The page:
While this invention was probably going to come about sooner or later, I wish for the sake of humanity that it hadn’t happened now; there are protests going on all over the world in favor of peace and financial equality that could end up being prematurely silenced.
Worse yet, now that this invention has been made public, every military branch in every country in the world has to want this technology, as it would obviously aid them in their work. And an unscrupulous country’s military getting this technology before everyone else would be a deadly scenario that even Andrew Krepinevich (he of SEVEN DEADLY SCENARIOS fame, a book I reviewed a while back at Shiny Book Review) would have reason to fear.
Now that this technology has been made public, my hope is that other scientists will be working on a way to counter, or at least minimize, the damage this technology could easily cause. What one technology gives, another technology can take away, and in this case, this is definitely a technology I believe should be countered as soon as possible for everyone’s sake.
Note: the reason I tagged this with “framing narrative” is because the scientists’ reason for narrative framing is simple: they want to make money off this device, so they’re emphasizing the more benign purposes for which such a device could be used. My view is much more along the “realpolitik” line — what is such a device likely to be used for, and why?
Folks, the Rush Limbaugh story continues to have legs; while Limbaugh has issued a rather weak apology, he also blamed the Democrats for making this a “political issue” last Friday (something I somehow missed in the ensuing firestorm)** and hasn’t backed down from that stance one iota even though advertisers are deserting Limbaugh en masse. (Tonight’s The Last Word with Lawrence O’Donnell on MSNBC show said that twelve different advertisers have now deserted Limbaugh, and the Rachel Maddow show said that two channels have said publicly they will drop Limbaugh due to this.)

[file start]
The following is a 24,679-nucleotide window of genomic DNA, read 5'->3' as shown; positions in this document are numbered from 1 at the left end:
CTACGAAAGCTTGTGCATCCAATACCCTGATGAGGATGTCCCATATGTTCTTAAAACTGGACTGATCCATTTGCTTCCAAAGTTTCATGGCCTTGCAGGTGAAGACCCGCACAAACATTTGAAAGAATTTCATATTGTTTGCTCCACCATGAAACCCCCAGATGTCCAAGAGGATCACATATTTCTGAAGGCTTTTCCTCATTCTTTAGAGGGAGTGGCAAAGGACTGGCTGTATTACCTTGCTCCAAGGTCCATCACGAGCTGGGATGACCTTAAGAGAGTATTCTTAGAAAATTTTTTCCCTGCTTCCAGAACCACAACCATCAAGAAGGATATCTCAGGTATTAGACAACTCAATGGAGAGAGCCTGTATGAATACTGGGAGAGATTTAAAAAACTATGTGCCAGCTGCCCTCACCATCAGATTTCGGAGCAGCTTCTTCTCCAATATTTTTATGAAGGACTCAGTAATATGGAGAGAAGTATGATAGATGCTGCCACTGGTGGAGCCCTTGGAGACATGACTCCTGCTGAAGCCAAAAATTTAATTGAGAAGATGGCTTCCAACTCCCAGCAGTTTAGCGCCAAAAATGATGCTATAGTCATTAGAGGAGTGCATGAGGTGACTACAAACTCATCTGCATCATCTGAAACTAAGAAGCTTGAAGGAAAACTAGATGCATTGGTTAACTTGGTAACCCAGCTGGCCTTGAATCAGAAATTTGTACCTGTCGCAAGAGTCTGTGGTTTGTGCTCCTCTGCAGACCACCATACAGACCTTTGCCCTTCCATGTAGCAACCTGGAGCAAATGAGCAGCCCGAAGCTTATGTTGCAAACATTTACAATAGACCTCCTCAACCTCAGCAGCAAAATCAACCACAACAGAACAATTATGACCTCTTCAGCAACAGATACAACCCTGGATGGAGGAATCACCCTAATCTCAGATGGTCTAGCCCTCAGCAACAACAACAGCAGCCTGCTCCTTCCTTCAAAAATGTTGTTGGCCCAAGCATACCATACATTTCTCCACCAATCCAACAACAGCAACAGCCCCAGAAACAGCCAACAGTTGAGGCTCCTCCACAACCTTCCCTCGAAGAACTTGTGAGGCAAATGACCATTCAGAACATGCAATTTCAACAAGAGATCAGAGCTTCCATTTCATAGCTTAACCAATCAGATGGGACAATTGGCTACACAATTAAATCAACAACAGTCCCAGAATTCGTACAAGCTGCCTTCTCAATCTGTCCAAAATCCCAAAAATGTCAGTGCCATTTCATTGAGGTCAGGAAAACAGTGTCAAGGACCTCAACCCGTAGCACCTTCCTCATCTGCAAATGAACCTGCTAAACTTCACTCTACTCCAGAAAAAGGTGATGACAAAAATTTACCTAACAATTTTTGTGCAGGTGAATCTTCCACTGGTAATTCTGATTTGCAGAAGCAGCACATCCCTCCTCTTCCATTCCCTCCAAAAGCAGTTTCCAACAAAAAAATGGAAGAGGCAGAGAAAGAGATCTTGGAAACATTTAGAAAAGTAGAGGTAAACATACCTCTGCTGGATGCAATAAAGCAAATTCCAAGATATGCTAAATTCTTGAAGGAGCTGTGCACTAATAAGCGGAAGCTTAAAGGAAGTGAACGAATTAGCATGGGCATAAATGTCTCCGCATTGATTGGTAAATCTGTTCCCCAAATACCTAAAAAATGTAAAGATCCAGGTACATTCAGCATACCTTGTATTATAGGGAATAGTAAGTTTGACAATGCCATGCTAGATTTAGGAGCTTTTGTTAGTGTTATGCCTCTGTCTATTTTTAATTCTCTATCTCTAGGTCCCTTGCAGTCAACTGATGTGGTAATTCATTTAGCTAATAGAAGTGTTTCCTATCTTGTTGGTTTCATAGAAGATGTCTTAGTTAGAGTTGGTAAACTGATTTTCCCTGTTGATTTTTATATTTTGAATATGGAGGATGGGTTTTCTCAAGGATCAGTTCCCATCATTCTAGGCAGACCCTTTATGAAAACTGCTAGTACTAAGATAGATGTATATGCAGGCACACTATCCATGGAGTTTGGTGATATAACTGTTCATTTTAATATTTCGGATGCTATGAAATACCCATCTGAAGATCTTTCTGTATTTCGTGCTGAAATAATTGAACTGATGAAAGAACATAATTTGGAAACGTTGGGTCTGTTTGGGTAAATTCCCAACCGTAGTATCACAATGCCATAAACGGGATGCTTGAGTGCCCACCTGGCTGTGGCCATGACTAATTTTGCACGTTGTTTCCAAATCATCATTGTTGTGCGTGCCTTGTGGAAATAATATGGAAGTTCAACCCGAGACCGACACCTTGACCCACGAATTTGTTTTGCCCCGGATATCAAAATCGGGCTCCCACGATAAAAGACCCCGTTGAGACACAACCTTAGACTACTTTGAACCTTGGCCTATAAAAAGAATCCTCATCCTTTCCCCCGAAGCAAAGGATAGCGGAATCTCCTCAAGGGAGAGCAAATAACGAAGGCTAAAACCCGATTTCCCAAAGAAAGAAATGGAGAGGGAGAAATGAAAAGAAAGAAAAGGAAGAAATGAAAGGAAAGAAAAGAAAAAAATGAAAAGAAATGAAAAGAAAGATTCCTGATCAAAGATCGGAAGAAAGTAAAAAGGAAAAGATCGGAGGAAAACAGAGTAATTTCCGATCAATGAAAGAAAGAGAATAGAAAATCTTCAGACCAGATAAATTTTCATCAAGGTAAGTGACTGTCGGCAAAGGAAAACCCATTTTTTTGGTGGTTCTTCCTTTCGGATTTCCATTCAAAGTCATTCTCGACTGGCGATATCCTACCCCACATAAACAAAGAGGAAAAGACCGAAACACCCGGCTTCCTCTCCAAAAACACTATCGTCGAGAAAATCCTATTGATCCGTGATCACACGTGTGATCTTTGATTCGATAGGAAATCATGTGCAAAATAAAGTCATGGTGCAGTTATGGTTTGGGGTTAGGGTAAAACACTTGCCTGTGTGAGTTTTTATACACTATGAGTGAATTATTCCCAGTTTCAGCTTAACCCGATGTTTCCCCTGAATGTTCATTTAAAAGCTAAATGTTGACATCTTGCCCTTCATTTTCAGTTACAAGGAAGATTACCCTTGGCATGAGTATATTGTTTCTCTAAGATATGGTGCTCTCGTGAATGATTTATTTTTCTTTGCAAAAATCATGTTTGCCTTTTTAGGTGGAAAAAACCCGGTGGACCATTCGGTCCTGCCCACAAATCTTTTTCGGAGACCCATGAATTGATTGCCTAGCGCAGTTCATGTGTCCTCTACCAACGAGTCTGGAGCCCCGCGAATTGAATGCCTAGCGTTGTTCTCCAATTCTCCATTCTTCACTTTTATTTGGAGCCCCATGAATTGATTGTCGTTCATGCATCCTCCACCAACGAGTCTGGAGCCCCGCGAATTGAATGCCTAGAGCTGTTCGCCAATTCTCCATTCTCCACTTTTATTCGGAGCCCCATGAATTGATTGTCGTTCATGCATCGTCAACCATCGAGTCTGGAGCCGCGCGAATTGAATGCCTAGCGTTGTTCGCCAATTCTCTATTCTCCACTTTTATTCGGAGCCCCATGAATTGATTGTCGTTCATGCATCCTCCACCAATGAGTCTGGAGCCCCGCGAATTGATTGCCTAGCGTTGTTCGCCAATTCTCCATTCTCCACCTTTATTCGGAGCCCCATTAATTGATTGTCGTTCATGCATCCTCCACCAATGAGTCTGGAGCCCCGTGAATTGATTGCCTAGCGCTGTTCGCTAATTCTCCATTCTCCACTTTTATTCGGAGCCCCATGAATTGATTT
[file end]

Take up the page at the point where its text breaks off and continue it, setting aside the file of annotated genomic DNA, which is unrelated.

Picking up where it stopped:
For over 20 years, I have illustrated the absurd with absurdity, three hours a day, five days a week,” Limbaugh wrote in a statement posted to his website. “In this instance, I chose the wrong words in my analogy of the situation. I did not mean a personal attack on Ms. Fluke.”
Oh, would those wrong words be “slut” and “prostitute,” words that never needed to be said? Or are they the words you still haven’t explicitly taken back asking for pornographic videos of Ms. Fluke having sex? (Limbaugh said on his radio show Monday, March 5, 2012, that he’s sorry for calling her the former, but never mentioned the latter.)
Continuing on in Limbaugh’s written statement, he continued to mis-state the initial issue, saying that he personally believes no one should have to pay for anyone else’s sexual behavior. That was never at issue; what was at issue was whether or not insurers should cover contraception in the same way they cover, say, Viagra. (Speaking of that, why is it that women aren’t up in arms that their insurers are “forced” to include Viagra as an essential medication, considering it’s not something any woman will ever be able to use? Is it because we’re not stupid?)
Today on his radio show, Limbaugh explicitly apologized to Sandra Fluke, again, but still didn’t apologize for those terrible comments he made about wanting to watch videos of Ms. Fluke having sex with the contraception the insurer must now carry; to my mind, that makes Limbaugh’s apology extremely weak and unworthy at absolute best.